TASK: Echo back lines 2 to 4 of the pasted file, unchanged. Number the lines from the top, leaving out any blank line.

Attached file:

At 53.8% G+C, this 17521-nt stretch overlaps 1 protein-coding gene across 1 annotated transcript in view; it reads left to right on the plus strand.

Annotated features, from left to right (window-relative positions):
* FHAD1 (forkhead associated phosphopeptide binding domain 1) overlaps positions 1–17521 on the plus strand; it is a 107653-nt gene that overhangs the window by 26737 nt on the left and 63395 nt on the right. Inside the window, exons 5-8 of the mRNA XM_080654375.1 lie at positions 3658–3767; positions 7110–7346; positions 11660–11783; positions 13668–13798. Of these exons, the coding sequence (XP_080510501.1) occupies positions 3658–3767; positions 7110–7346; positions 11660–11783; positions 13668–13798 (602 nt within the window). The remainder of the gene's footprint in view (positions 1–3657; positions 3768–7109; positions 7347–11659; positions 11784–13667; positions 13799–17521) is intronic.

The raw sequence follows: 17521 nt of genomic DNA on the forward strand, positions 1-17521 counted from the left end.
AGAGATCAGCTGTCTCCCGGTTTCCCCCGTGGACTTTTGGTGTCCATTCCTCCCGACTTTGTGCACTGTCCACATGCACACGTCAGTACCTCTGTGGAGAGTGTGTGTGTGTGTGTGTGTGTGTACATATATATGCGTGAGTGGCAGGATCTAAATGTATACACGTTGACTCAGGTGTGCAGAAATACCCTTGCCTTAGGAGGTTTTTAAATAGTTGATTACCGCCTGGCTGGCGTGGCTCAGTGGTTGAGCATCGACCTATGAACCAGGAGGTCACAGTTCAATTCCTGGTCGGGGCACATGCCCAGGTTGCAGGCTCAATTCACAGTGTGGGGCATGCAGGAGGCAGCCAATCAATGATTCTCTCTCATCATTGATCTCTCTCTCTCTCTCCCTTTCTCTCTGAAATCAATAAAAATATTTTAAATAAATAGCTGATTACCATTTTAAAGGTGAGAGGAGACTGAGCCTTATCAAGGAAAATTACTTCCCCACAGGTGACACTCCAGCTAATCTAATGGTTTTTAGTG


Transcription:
Annotated features, from left to right (window-relative positions):
* FHAD1 (forkhead associated phosphopeptide binding domain 1) overlaps positions 1–17521 on the plus strand; it is a 107653-nt gene that overhangs the window by 26737 nt on the left and 63395 nt on the right. Inside the window, exons 5-8 of the mRNA XM_080654375.1 lie at positions 3658–3767; positions 7110–7346; positions 11660–11783; positions 13668–13798. Of these exons, the coding sequence (XP_080510501.1) occupies positions 3658–3767; positions 7110–7346; positions 11660–11783; positions 13668–13798 (602 nt within the window). The remainder of the gene's footprint in view (positions 1–3657; positions 3768–7109; positions 7347–11659; positions 11784–13667; positions 13799–17521) is intronic.

The raw sequence follows: 17521 nt of genomic DNA on the forward strand, positions 1-17521 counted from the left end.